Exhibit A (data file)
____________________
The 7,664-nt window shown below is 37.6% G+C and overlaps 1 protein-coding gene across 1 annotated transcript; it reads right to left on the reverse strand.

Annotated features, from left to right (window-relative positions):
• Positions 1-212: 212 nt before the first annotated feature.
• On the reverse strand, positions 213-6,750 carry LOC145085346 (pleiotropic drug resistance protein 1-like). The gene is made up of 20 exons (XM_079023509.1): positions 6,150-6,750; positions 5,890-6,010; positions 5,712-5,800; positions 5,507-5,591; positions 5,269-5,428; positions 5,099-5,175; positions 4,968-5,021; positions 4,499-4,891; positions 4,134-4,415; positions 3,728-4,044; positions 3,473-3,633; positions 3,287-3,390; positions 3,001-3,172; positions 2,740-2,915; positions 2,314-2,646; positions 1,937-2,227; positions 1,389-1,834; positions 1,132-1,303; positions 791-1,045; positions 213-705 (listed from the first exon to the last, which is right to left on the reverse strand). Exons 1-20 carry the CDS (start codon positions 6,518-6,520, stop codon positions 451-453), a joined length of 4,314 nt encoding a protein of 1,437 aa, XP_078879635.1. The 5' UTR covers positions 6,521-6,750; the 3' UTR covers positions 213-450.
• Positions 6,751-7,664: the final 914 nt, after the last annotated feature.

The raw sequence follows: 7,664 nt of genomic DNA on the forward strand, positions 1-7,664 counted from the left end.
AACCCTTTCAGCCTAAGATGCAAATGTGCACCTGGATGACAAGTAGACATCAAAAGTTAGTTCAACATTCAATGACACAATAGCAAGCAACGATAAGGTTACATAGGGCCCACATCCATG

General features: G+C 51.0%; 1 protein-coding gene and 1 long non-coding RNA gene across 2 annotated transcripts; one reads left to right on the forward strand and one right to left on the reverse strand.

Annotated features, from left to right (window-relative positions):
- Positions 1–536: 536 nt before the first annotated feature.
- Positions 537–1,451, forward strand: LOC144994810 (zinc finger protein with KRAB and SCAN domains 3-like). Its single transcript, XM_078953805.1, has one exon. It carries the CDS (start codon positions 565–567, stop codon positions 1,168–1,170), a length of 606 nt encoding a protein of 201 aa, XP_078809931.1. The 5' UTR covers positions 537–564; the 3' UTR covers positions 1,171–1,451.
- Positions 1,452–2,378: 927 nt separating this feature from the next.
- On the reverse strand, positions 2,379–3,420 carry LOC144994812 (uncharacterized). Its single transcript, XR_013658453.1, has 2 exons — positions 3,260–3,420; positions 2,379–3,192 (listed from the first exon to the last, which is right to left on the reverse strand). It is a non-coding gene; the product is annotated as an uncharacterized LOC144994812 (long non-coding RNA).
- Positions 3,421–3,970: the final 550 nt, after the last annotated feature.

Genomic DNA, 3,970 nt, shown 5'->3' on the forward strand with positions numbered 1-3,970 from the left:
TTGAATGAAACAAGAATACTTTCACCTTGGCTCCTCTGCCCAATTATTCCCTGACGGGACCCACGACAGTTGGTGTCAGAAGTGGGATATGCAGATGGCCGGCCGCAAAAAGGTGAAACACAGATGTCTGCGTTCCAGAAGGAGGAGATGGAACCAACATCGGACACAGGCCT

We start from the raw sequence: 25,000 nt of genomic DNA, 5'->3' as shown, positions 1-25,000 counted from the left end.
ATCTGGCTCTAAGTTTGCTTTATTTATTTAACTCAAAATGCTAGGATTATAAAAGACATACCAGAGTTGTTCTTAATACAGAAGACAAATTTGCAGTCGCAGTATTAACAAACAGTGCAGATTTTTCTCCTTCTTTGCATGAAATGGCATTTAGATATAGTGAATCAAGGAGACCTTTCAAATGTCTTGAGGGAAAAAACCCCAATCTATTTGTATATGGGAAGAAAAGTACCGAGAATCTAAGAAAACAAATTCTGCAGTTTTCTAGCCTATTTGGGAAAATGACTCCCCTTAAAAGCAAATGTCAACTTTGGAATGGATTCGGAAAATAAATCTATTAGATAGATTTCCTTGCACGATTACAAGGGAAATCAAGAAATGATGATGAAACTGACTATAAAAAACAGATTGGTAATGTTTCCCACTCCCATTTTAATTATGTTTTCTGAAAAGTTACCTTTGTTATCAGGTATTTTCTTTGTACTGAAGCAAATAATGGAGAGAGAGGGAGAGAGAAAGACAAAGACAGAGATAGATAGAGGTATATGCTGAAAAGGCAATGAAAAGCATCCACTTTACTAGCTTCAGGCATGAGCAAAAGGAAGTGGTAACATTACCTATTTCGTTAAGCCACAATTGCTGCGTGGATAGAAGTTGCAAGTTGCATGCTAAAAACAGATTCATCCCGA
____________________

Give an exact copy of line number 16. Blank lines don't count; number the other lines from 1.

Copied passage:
TTGAATGAAACAAGAATACTTTCACCTTGGCTCCTCTGCCCAATTATTCCCTGACGGGACCCACGACAGTTGGTGTCAGAAGTGGGATATGCAGATGGCCGGCCGCAAAAAGGTGAAACACAGATGTCTGCGTTCCAGAAGGAGGAGATGGAACCAACATCGGACACAGGCCT